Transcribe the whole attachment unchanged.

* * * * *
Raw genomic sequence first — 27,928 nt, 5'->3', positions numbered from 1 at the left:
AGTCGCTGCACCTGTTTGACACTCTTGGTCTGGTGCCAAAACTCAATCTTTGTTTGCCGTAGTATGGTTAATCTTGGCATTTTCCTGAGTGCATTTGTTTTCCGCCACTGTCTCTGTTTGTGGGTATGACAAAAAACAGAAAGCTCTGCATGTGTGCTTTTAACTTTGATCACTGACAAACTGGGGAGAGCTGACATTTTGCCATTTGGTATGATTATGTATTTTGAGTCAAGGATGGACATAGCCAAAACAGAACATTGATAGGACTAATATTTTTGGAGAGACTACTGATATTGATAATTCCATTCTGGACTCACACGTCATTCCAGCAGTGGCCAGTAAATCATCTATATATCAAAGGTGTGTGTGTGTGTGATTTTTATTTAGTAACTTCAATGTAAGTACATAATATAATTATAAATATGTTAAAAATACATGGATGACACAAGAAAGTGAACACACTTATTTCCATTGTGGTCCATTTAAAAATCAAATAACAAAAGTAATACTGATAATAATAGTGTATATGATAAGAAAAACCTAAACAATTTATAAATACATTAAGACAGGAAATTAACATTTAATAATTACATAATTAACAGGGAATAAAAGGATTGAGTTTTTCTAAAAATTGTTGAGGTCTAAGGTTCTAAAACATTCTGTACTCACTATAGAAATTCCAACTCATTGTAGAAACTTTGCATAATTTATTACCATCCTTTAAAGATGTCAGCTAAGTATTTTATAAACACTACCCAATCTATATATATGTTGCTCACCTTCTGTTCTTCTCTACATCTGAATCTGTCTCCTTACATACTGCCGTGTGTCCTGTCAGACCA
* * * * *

Raw genomic sequence first — 27,928 nt, 5'->3', positions numbered from 1 at the left:
AGTCGCTGCACCTGTTTGACACTCTTGGTCTGGTGCCAAAACTCAATCTTTGTTTGCCGTAGTATGGTTAATCTTGGCATTTTCCTGAGTGCATTTGTTTTCCGCCACTGTCTCTGTTTGTGGGTATGACAAAAAACAGAAAGCTCTGCATGTGTGCTTTTAACTTTGATCACTGACAAACTGGGGAGAGCTGACATTTTGCCATTTGGTATGATTATGTATTTTGAGTCAAGGATGGACATAGCCAAAACAGAACATTGATAGGACTAATATTTTTGGAGAGACTACTGATATTGATAATTCCATTCTGGACTCACACGTCATTCCAGCAGTGGCCAGTAAATCATCTATATATCAAAGGTGTGTGTGTGTGTGATTTTTATTTAGTAACTTCAATGTAAGTACATAATATAATTATAAATATGTTAAAAATACATGGATGACACAAGAAAGTGAACACACTTATTTCCATTGTGGTCCATTTAAAAATCAAATAACAAAAGTAATACTGATAATAATAGTGTATATGATAAGAAAAACCTAAACAATTTATAAATACATTAAGACAGGAAATTAACATTTAATAATTACATAATTAACAGGGAATAAAAGGATTGAGTTTTTCTAAAAATTGTTGAGGTCTAAGGTTCTAAAACATTCTGTACTCACTATAGAAATTCCAACTCATTGTAGAAACTTTGCATAATTTATTACCATCCTTTAAAGATGTCAGCTAAGTATTTTATAAACACTACCCAATCTATATATATGTTGCTCACCTTCTGTTCTTCTCTACATCTGAATCTGTCTCCTTACATACTGCCGTGTGTCCTGTCAGACCA